Despite long neglect, willful vandalism, and some ill-judged restoration, the Alhambra endures as an atypical example of Muslim art in its final European stages, relatively uninfluenced by the direct Byzantine influences found in the Mezquita of Córdoba. The majority of the palace buildings are quadrangular in plan, with all the rooms opening on to a central court, and the whole reached its present size simply by the gradual addition of new quadrangles, designed on the same principle, though varying in dimensions, and connected with each other by smaller rooms and passages. Alhambra was extended by the different Muslim rulers who lived in the complex. However, each new section that was added followed the consistent theme of "paradise on earth". Column arcades, fountains with running water, and reflecting pools were used to add to the aesthetic and functional complexity. In every case, the exterior was left plain and austere. Sun and wind were freely admitted. Blue, red, and a golden yellow, all somewhat faded through lapse of time and exposure, are the colors chiefly employed.

(Editor's note: the Alhambra is one of my favorite places on earth; I was stunned by the first photos I saw of it in the book "Castles of Spain". Alhambra is the inspiration for many songs and stories, and even appears in video games such as Assassin's Creed and Civilization V. If you like ambient music, I highly recommend Jon Mark's album "Alhambra", with its moody influences of Moorish conquest, lush Alhambra gardens, and windswept mountain plateaus. You can listen to samples at Allmusic or iTunes.)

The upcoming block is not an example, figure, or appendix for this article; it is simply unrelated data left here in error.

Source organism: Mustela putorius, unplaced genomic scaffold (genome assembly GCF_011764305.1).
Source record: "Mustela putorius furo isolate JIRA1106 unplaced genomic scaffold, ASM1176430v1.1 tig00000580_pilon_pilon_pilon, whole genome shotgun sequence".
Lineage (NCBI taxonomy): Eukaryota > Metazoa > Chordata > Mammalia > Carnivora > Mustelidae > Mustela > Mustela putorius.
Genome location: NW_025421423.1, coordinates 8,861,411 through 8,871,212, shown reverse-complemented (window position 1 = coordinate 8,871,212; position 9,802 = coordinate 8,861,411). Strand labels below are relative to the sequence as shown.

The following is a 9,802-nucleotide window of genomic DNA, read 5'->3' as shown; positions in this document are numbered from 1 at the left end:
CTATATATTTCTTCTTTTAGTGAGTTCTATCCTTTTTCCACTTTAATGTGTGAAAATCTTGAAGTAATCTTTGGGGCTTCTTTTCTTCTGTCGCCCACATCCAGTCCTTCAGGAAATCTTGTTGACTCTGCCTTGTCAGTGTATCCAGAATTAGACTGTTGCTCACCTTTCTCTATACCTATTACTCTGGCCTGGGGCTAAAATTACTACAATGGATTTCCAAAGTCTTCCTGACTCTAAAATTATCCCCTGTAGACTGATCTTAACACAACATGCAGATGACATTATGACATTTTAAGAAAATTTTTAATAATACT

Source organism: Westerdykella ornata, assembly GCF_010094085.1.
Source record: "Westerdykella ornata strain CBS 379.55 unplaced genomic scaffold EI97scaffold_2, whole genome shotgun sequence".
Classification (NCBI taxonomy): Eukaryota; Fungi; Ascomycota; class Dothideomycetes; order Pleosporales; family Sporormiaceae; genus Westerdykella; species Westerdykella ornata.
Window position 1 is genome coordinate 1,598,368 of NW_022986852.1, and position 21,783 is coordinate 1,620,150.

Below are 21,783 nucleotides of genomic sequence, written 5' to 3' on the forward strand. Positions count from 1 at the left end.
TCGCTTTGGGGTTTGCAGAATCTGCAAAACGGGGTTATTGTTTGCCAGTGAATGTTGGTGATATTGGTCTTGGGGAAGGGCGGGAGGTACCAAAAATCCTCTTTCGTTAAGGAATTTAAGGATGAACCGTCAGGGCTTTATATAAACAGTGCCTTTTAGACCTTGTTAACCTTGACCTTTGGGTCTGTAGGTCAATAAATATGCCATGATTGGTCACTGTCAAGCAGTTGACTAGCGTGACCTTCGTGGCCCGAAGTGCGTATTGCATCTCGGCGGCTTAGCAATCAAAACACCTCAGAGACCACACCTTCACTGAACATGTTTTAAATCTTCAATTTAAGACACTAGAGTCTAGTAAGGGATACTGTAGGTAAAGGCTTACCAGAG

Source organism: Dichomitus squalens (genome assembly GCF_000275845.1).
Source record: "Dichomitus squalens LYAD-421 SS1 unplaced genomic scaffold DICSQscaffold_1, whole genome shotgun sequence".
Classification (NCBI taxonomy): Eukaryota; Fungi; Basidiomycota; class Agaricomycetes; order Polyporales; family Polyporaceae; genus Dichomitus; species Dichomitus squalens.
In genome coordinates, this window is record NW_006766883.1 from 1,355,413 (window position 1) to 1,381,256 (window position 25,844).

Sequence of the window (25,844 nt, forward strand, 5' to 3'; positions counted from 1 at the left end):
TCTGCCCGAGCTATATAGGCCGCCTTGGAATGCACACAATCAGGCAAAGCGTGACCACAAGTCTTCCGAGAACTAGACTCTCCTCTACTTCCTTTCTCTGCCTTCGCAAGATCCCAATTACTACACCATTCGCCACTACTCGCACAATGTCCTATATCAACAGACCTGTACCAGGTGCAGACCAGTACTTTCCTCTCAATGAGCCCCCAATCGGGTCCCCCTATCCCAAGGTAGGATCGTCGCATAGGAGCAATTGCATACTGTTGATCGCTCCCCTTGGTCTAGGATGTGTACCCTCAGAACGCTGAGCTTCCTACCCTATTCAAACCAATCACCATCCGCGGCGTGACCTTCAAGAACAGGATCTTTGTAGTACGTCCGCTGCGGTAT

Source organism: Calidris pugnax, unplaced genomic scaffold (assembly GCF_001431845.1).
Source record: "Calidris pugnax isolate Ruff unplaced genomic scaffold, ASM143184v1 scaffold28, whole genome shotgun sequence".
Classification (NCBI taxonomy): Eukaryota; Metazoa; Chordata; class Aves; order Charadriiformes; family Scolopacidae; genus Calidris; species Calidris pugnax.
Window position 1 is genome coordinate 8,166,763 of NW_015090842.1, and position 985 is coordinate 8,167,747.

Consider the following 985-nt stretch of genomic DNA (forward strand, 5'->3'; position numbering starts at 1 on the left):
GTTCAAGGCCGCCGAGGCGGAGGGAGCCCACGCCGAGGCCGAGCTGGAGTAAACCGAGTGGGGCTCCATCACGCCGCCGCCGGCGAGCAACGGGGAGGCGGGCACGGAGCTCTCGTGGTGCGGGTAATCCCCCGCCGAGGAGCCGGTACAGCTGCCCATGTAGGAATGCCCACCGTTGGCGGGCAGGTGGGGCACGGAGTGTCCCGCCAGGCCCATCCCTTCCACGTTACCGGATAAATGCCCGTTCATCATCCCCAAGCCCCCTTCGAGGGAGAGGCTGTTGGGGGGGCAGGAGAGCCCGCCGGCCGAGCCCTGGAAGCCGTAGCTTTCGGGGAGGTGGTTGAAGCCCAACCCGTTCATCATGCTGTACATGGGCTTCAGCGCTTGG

Click through to read more about Cervezas Alhambra, its Reserva 1925, and to see more photos of this exotic tap...

Friday, February 3, 2017

Tap Handle #640: Long Island Meadery

Tap size:  10.5"
Rarity:  less than 10 seen, hand-made, brewery closed
Mounting:  3/8" ferrule on 5/16" anchor bolt

What a great tap this is! I previewed this tap in a recent anniversary post, where I stated that mead is made with honey, thus the the bee and honeycomb on the tap are a great tie-in to the product. There are lots of great details to be seen here, from the suit of armor the bee is wearing (a nod to the medieval festivals that owner Paul Holm was fond of), to the flag the bee is holding, to the oak barrel it is standing on, to the dozens of geometrically-shaped honeycomb sculptings. The bee even has four arms! One of the bee's hands holds a foaming mug, which is curious because mead looks more like wine than a foaming mug of beer. The barrel holds a place for a label but I would bet that labels are even harder to find than the tap. Without a label, I decided to profile the Meadery's Traditional Mead, since it has the most reviews of all of their varieties on Ratebeer. My overall impression of the tap is that it is brilliant and colorful, and also extremely scarce, since the Long Island Meadery has been closed since about 2010. In fact I've never seen another on the secondary market - only a photo from another collector.

Click through to read more about Long Island Meadery, their Traditional Mead, and to see more photos of this whimsical tap...

Sunday, January 8, 2017

Tap Handle #639: Big Rock - Buzzard Breath Ale

Tap size:  10"
Rarity:  less than 10 seen, beer retired, hand-made
Mounting:  3/8" ferrule on 5/16" anchor bolt

Here's a tap that I previewed in my recent anniversary post, and it is one of my favorite taps. It features a buzzard dressed as a cowboy, ready to draw the frosty cold bottles of Buzzard Breath Ale in his holster. The familiar Big Rock logo appears above the buzzard, and the carved "stone" base is also a common feature of Big Rock taps. The Buzzard Breath Ale logo is painted to resemble a sign nailed to the rocks. Another sign appears on the back, bearing only the word "Buzzard". The buzzard itself is somewhat of a bas relief style, as it cannot be see from the back. The colors are bright and beautiful on this tap, and the whimsical theme makes it outstanding, and to me, highly desirable. I have never seen this tap on the secondary market, only a lucite version with a copy of the label inside it.

For more about Big Rock Brewing, see this post.

Click through to read more about Big Rock's Buzzard Breath Ale and to see more photos of this standoffish tap...